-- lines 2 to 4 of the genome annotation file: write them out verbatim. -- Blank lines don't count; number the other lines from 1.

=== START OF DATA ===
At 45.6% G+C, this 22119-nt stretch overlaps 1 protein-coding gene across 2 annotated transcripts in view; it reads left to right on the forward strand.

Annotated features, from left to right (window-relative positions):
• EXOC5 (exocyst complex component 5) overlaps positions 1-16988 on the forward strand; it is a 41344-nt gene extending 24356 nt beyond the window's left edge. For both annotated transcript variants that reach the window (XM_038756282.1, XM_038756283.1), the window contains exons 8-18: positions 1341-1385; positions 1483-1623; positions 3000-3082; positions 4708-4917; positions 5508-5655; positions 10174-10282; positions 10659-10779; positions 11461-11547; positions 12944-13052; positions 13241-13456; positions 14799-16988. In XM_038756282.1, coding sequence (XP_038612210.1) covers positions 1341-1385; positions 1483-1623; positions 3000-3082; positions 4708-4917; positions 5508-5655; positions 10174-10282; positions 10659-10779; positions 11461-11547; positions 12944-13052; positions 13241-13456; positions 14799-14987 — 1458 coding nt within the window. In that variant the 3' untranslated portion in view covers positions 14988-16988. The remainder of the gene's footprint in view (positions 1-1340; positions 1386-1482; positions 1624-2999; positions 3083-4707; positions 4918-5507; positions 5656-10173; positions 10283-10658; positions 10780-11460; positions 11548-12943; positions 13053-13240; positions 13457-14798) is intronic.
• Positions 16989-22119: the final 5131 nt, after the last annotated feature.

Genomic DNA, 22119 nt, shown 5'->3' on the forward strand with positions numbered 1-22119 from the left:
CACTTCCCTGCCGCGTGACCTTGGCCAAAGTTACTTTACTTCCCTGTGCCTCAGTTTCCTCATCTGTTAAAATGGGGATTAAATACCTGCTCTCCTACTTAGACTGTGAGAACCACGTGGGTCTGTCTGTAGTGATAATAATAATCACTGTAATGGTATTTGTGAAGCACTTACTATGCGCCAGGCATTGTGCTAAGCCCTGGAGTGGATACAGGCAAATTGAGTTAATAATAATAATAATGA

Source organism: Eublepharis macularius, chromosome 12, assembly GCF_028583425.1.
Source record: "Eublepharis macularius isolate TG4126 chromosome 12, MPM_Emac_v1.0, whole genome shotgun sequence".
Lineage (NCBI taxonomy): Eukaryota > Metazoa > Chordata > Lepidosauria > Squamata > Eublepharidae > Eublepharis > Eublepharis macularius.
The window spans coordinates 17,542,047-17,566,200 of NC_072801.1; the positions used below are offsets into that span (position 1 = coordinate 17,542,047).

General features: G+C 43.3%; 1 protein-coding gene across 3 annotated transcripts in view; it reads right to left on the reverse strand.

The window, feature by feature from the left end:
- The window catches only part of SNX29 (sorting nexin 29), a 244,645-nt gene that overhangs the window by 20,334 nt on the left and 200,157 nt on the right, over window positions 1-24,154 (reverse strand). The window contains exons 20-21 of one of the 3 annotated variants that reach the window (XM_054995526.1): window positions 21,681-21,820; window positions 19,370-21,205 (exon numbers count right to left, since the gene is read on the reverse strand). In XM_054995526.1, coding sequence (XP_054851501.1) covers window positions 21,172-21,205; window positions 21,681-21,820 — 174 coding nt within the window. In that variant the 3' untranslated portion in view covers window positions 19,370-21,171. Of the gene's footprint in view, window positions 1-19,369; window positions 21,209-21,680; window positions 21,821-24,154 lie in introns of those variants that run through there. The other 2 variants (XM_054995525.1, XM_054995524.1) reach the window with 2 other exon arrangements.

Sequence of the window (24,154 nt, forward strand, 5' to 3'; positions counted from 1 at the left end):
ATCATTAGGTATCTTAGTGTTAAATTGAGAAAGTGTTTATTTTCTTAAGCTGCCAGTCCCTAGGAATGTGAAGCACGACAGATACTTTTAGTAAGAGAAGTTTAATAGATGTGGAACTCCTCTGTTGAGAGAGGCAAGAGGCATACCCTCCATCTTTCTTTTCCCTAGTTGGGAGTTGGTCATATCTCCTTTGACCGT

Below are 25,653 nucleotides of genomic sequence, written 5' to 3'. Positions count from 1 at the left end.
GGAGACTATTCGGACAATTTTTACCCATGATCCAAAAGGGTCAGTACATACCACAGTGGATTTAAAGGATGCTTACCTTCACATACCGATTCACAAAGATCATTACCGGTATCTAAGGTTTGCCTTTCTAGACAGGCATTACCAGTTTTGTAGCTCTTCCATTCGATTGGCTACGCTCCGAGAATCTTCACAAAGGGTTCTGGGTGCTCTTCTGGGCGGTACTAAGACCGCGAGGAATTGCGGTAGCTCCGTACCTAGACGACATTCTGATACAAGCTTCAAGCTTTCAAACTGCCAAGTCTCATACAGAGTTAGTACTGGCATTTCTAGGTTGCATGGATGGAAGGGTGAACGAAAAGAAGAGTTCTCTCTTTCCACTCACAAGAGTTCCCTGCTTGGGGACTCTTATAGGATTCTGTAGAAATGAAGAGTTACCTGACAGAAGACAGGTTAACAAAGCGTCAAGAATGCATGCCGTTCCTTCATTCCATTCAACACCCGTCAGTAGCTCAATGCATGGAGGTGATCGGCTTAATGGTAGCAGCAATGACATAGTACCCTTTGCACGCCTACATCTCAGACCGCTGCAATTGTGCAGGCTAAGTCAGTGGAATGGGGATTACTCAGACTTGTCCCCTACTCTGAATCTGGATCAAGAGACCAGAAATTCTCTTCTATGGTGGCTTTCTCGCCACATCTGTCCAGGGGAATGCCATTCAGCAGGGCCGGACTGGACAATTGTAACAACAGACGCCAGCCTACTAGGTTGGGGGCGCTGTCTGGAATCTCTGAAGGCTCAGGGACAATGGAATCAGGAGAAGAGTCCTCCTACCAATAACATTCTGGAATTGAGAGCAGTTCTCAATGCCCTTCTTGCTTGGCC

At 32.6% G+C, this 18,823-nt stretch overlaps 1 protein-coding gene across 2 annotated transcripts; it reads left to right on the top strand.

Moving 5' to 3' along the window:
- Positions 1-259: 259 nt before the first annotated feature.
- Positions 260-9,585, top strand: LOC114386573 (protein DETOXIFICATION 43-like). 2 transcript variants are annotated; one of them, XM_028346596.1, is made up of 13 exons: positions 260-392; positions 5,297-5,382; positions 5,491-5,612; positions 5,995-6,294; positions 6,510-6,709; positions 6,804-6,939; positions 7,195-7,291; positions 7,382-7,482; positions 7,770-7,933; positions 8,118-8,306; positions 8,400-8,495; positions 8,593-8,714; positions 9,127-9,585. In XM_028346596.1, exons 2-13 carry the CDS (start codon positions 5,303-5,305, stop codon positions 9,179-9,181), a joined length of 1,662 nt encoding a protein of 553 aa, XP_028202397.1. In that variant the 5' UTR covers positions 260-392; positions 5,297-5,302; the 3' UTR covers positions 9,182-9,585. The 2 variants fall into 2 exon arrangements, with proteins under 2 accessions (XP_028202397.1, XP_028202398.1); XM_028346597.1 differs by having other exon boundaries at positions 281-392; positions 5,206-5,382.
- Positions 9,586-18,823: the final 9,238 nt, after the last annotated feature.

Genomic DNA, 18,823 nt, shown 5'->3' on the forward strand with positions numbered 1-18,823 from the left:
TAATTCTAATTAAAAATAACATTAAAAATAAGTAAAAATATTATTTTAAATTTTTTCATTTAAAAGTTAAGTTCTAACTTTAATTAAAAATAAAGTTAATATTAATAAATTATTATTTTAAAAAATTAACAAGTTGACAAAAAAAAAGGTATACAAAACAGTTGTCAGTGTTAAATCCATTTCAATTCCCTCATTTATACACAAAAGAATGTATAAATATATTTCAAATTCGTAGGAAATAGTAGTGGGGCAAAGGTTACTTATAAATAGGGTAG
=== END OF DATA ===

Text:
Annotated features, from left to right (window-relative positions):
• EXOC5 (exocyst complex component 5) overlaps positions 1-16988 on the forward strand; it is a 41344-nt gene extending 24356 nt beyond the window's left edge. For both annotated transcript variants that reach the window (XM_038756282.1, XM_038756283.1), the window contains exons 8-18: positions 1341-1385; positions 1483-1623; positions 3000-3082; positions 4708-4917; positions 5508-5655; positions 10174-10282; positions 10659-10779; positions 11461-11547; positions 12944-13052; positions 13241-13456; positions 14799-16988. In XM_038756282.1, coding sequence (XP_038612210.1) covers positions 1341-1385; positions 1483-1623; positions 3000-3082; positions 4708-4917; positions 5508-5655; positions 10174-10282; positions 10659-10779; positions 11461-11547; positions 12944-13052; positions 13241-13456; positions 14799-14987 — 1458 coding nt within the window. In that variant the 3' untranslated portion in view covers positions 14988-16988. The remainder of the gene's footprint in view (positions 1-1340; positions 1386-1482; positions 1624-2999; positions 3083-4707; positions 4918-5507; positions 5656-10173; positions 10283-10658; positions 10780-11460; positions 11548-12943; positions 13053-13240; positions 13457-14798) is intronic.
• Positions 16989-22119: the final 5131 nt, after the last annotated feature.